Larus armenicus

(last update: 14-1-2011)

Amir Ben Dov (Israel)
Mars Muusse (Netherlands)

adult armenicus: May

Phenotypic characterization, taxonomic rank
and phylogenetic relationships of Armenian Gull Larus armenicus

Dorit Liebers & Andreas J. Helbig

published: Limicola 13-6, 1999 (in German, with English summary)


The Armenian Gull Larus armenicus is poorly known on its breeding grounds, although these are easily accessible. Its field identification is surrounded by conflicting information (esp. Frede & Langbehn 1997), its phylogenetic affinities are unknown and its taxonomic status as a distinct species is poorly supported by published information. The taxon was first described as subspecies of Larus taymirensis (Buterlin 1934), then classified as a subspecies of Larus argentatus (e.g. Cramp & Simmons 1983) and finally ranked as a full species (Haffer 1982, Snow & Perrins 1998, Sangster et al. 1998).
However, except for one detailed study on the Armenian breeding grounds (Filchagov 1993, see also Buzun 1993a), little new information has come to light that would justify such changes in taxonomic opinion. In particular, a genetic study that might shed new light on the potential reproductive isolation and phylogenetic affinities of this taxon has been lacking.

Material and methods

From 22 May to 06 June 1999 we visited breeding colonies of Armenian Gulls at three lakes in interior Turkey (Beysehir, Tuz Golu, Van Golu). Our goals were to collect information about breeding numbers, diet and conservation status, to quantitatively characterize the phenotype of breeding adults (plumage, size, vocalizations) and appropriately document these characters photographically and sonographically and finally to determine the genetic distinctiveness and the phylogenetic affinities of armenicus by sequencing mitochondrial DNA of a sufficiently large number of individuals. For that purpose we noted plumage and bare parts features in several hundred adults, photographed many individuals, caught 10 adults at Tuz Golu and collected blood samples from these plus 87 chicks. A highly variable portion of the mitochondrial genome (control region domain I, 420 nucleotides) was sequenced from all samples.
Several hours of sound recording were used to detect possible differences in the stereotyped long call between armenicus and michahellis. Data gathered for armenicus were compared to material (phenotypic and genetic) we had previously obtained for all West Palaearctic taxa that it might be related to. For adults caught in the field, sex was determined by PCR (polymerase chain reaction) using sex-specific primers (Kahn et al. 1998). Results presented here are part of a larger study involving the entire Larus argentatus-fuscus-cachinnans complex (Liebers & Helbig in prep.).

Colonies, breeding phenology, behaviour

In the northern part of Tuz Golu we visited two colonies on small adjacent islands about 7 km of the western shore. A total of 350-370 pairs of gulls bred here, 95% of which had chicks ranging in age from one day to about 3 weeks, the remaining pairs were incubating clutches, almost invariably containing 3 eggs. Gulls foraged only in terrestrial habitats around the lake and fed on insects, rodents and other small mammals (e.g. Spermophilus xanthoprymnus).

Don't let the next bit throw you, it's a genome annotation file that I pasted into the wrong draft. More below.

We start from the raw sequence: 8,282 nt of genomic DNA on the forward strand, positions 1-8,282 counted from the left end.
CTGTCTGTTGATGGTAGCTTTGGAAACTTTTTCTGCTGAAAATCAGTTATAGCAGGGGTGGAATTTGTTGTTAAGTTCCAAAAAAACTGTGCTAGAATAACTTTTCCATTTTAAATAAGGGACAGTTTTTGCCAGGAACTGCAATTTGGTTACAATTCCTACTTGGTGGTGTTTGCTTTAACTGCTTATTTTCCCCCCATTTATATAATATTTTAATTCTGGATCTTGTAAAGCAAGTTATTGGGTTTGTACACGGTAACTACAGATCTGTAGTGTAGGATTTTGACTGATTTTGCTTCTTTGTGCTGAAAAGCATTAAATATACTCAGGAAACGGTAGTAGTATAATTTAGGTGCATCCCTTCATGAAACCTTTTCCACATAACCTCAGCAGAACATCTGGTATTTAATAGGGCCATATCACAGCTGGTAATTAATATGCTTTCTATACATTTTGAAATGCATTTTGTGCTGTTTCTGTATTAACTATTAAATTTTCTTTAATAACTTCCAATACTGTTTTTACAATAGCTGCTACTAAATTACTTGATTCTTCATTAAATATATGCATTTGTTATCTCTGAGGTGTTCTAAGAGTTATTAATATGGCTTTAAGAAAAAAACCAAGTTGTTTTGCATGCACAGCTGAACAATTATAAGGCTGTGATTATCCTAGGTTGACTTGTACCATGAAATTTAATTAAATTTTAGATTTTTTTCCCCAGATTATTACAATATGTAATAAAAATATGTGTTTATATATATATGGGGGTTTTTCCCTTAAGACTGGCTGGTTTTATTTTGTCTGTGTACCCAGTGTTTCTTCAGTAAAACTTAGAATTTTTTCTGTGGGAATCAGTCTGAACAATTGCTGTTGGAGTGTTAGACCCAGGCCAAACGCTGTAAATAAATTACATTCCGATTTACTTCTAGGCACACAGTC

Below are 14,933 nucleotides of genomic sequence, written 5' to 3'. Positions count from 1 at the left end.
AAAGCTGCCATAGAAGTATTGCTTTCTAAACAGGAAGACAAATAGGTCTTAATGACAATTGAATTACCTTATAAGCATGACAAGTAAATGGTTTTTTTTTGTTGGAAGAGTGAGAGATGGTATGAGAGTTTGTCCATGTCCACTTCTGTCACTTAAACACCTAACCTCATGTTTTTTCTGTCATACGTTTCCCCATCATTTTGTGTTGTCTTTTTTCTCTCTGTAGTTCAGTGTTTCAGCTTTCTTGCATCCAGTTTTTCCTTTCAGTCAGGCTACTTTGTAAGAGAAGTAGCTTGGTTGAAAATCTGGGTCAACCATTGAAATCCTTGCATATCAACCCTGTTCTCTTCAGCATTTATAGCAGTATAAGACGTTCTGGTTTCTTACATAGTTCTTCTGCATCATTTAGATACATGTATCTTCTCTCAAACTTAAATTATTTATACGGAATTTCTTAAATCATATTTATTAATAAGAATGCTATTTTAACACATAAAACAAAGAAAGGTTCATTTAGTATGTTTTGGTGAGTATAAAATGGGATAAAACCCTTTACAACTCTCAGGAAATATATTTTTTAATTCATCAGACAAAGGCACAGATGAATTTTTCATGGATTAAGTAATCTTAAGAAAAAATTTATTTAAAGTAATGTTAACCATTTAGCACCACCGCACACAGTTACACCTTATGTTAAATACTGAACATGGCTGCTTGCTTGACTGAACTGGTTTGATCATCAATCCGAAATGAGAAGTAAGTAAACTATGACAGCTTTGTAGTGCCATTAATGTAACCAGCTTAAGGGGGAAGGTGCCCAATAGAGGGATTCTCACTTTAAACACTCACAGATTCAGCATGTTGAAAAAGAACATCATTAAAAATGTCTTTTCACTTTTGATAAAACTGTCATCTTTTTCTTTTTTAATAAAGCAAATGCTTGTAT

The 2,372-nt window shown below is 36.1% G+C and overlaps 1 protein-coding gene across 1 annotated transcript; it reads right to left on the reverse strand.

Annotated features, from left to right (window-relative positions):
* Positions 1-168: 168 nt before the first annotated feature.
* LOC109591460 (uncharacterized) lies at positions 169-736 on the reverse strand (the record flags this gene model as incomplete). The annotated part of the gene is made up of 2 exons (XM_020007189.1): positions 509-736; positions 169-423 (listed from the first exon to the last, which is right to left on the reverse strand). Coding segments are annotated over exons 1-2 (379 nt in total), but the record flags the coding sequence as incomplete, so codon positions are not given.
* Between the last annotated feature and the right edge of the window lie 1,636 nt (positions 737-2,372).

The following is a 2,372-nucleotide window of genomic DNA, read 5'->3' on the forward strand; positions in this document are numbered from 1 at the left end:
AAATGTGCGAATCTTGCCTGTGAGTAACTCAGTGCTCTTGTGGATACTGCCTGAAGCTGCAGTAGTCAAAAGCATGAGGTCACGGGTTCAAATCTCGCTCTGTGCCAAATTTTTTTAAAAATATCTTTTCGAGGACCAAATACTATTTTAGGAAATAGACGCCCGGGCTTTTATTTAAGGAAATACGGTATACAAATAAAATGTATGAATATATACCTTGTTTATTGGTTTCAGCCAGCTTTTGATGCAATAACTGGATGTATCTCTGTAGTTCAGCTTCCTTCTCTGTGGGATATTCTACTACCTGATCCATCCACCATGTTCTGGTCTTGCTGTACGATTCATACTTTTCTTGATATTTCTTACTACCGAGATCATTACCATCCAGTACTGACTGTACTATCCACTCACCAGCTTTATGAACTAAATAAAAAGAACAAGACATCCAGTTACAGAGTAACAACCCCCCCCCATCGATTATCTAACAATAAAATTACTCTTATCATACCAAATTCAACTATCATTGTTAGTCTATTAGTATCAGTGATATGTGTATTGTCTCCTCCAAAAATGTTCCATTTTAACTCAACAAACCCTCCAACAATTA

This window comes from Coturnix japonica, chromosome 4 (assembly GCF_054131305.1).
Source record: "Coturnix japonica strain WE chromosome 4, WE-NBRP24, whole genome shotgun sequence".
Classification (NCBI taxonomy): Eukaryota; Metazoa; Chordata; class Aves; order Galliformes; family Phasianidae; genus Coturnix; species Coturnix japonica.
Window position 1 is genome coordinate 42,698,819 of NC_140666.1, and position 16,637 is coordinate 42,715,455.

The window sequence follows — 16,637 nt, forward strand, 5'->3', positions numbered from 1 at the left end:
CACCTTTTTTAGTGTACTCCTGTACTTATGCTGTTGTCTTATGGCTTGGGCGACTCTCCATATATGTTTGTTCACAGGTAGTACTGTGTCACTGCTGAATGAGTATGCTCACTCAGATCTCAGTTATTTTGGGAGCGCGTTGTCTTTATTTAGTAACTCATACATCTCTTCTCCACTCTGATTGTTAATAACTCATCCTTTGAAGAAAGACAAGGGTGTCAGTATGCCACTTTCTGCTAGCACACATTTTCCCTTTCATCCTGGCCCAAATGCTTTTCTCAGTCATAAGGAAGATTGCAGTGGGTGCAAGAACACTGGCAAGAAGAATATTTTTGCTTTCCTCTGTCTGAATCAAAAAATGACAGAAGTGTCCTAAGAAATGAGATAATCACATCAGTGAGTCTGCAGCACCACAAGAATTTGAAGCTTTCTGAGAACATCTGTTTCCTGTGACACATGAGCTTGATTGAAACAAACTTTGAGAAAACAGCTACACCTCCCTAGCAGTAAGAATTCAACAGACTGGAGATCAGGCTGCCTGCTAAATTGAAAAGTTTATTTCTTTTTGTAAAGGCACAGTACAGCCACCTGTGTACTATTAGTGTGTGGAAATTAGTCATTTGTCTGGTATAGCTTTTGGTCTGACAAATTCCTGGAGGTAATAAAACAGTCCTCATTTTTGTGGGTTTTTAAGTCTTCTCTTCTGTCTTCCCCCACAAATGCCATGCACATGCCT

At Lake Beysehir there was a mixed colony of 40-50 pairs of Yellow-legged L. michahellis and Armenian Gulls plus many intermediate phenotypes breeding on a small rocky islet. Nests contained chicks about 2 weeks old and three fresh replacement clutches. Gulls brought only aquatic prey (fish, dragonfly larvae) to the nests. This colony has been known for 35 years (Vauk 1973), but compared to 1964 was dramatically impoverished; Dalmatian Pelicans (83 pairs), Cormorants, Night Herons and Little Egrets all have vanished due to disturbance by local people. Only three clutches of Mallard, one pair of Ruddy Shelduck and many Jackdaws and Rock Pigeons remained.
At Van Golu we visited two colonies, one on Ahtamar Island plus a small off-lying rock and one on Carpanak Island. At Ahtamar, where previously up to 1.500 breeding pairs of Armenian Gulls had been recorded (Beaman 1975, 1978), we found only 15 pairs with nests on the small rock, plus c. 50 empty nests at the steep western coast of the main island, where all broods seemed to have been lost through predation (apparently by large snakes, of which we saw one). Currently, the largest Armenian Gull colony in Turkey is located on Carpanak Island, where we estimated 2.000 pairs to be present. Hatching success appeared to be very high here; most clutches had just hatched or were in the process of hatching on 2 June. Although only c. 2 km from the shore, the island seems to be visited rarely by local people or tourists and is free of terrestrial predators. Gulls nested everywhere from the pebble beaches over grassy or boulder-strewn slopes, on the ruins of an old Armenian church up to the rocky hill top. Adults were very aggressive and easy to observe from close distance. Other noteworthy breeding birds included Night Heron (c. 15 pairs), Caspian Tern (4 pairs) and Ruddy Shelduck (one pair). Judging from remains at the nests, the diet at both colonies at Van Golu appeared to consist of fish, only a single endemic species (Pearl Mullet Chalcalburnus tarichi) being available in the lake.